But Napoleon offers himself as a great role model by the way he conducted his ‘whole life time management’ in a masterly manner. His gross life lasted 51 years, seven months and 20 days. He was taken as a prisoner of war after his decisive defeat at Waterloo and was deported to the island of St. Helena, notorious for its insalubrious climate and remained as captive for six years till his death. His net active life, therefore, was only 45 years. Within this short span of his life, he lived an extremely productive life, leaving indelible footprints on the sands of time.
Napoleonic era lasted only for 16 years from 1799 to 1815. In these limited number of years his achievements are extraordinary. Compare this with our individual life and career. With greater time at our disposal, we are unable to leave a mark. Napoleon used to admonish, “space we can recover, time never”.
Living the ‘Present Moment’
For Napoleon, the most important moment was ‘now’. When an issue was taken up for consideration, he would plug all the corners and crevices in his mind, clear all other extreme thoughts and concentrate on the issue at hand. “It is in your moment of decision that your destiny is shaped”.
In public, Napoleon loved dazzle, splendour and pageantry. However, he was a stickler to thrift in his own private life. To his courtiers, his advice was: “Be economical and even parsimonious at home, be magnificent in public”.
Before he established a splendid royal palace as Emperor at Fontainebleau, his accommodation consisted of a bedroom, bath room, study, dining room, conference room, audience chamber and a large ante chamber. His eating consisted of two simple meals a day. His wardrobe was limited. He would drink half-a-cup of strong coffee twice or thrice in a day. He was having only two (Napoleon trade mark) velvet caps at a time and everywhere he will put it on in a diagonally tilted posture.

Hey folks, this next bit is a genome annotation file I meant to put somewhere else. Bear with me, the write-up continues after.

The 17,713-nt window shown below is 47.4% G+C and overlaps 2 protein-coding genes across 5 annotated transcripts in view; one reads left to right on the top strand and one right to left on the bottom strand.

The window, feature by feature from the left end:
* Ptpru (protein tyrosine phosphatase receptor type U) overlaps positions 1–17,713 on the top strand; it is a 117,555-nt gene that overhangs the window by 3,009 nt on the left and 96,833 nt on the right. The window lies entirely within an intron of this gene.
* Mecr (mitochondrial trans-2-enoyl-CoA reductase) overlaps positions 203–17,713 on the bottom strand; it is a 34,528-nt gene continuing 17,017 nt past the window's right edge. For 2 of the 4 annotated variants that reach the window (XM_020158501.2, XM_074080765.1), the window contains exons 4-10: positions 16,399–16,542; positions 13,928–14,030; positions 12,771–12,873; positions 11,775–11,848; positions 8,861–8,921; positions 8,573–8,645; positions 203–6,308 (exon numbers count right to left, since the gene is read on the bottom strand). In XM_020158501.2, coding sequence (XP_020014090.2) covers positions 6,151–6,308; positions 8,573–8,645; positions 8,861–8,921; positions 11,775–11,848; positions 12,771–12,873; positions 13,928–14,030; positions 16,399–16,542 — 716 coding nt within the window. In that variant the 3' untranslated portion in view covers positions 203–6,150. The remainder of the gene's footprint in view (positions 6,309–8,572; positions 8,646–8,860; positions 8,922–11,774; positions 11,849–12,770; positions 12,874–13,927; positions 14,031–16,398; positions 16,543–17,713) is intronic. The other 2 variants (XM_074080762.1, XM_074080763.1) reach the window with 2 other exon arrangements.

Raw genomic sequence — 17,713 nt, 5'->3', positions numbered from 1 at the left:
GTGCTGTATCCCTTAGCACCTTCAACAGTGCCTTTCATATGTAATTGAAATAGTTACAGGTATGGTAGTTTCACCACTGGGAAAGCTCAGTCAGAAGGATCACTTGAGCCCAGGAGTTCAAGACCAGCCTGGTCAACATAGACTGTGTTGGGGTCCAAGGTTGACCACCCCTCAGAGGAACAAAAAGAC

Savings from his personal income was a priority. In his last will and testament the entire cash apportioned represented his savings from his civil list payments for the last 14 years. Other items, including items like furniture and pieces of art, were all purchased from his own savings.
Leaving a mark
Napoleon had the innate ability to create a favourable impression in the minds of people with disparate backgrounds. Augustin, brother of Maximilien Robespierre, fiery leader of the French Revolution wrote to his brother during early spring of 1794, “I add to the names of patriots, citizen Bonaparte, an exceedingly meritorious General in Command of the Artillery”. Sir Neil Campbell, the English commissioner at Elba, wrote in his recollections, “I have never seen a man in any situation in life with so much personal activity and restless perseverance”. Even his rival British commander Arthur Wellesley, Duke of Wellington used to say of him, “His presence on the field made a difference of 40,000 men”.
Napoleon Bonaparte is not great by virtue of his words, his speeches, his writings or by virtue of a love of liberty; he is great in that he created a solid powerful government, a code of laws adopted by various countries, courts of law, schools and a strong active and intelligent administration, which forms the basis for our living till today (Napoleonic Code is adopted in all European countries even today).
While Napoleon is known for his military victories, his enduring popularity, however, is only due to his everlasting contributions as an organiser, administrator and manager of the French state. Many a lesson is in store to be learnt from a study of his life for today’s generation.
Raveendra Chittoor is Assistant Professor of Strategy, ISB, Hyderabad